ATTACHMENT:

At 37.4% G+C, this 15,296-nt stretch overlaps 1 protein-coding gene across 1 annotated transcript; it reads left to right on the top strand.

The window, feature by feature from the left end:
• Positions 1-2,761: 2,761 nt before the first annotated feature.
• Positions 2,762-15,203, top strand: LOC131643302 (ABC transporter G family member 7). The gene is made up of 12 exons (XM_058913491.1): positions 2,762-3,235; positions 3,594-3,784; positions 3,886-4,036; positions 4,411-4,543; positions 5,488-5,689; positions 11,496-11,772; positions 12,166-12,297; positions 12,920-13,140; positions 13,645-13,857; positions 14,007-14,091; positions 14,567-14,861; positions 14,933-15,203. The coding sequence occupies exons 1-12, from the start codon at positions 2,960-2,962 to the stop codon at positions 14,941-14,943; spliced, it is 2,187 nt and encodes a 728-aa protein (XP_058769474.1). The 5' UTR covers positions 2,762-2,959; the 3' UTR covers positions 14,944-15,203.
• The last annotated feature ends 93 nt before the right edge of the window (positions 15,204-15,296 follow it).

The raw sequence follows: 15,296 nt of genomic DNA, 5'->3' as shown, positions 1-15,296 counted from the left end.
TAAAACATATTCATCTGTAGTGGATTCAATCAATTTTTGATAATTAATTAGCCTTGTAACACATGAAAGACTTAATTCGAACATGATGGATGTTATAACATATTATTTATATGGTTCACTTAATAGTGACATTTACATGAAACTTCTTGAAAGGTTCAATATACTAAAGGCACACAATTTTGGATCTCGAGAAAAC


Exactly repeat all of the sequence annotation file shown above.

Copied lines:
At 37.4% G+C, this 15,296-nt stretch overlaps 1 protein-coding gene across 1 annotated transcript; it reads left to right on the top strand.

The window, feature by feature from the left end:
• Positions 1-2,761: 2,761 nt before the first annotated feature.
• Positions 2,762-15,203, top strand: LOC131643302 (ABC transporter G family member 7). The gene is made up of 12 exons (XM_058913491.1): positions 2,762-3,235; positions 3,594-3,784; positions 3,886-4,036; positions 4,411-4,543; positions 5,488-5,689; positions 11,496-11,772; positions 12,166-12,297; positions 12,920-13,140; positions 13,645-13,857; positions 14,007-14,091; positions 14,567-14,861; positions 14,933-15,203. The coding sequence occupies exons 1-12, from the start codon at positions 2,960-2,962 to the stop codon at positions 14,941-14,943; spliced, it is 2,187 nt and encodes a 728-aa protein (XP_058769474.1). The 5' UTR covers positions 2,762-2,959; the 3' UTR covers positions 14,944-15,203.
• The last annotated feature ends 93 nt before the right edge of the window (positions 15,204-15,296 follow it).

The raw sequence follows: 15,296 nt of genomic DNA, 5'->3' as shown, positions 1-15,296 counted from the left end.
TAAAACATATTCATCTGTAGTGGATTCAATCAATTTTTGATAATTAATTAGCCTTGTAACACATGAAAGACTTAATTCGAACATGATGGATGTTATAACATATTATTTATATGGTTCACTTAATAGTGACATTTACATGAAACTTCTTGAAAGGTTCAATATACTAAAGGCACACAATTTTGGATCTCGAGAAAAC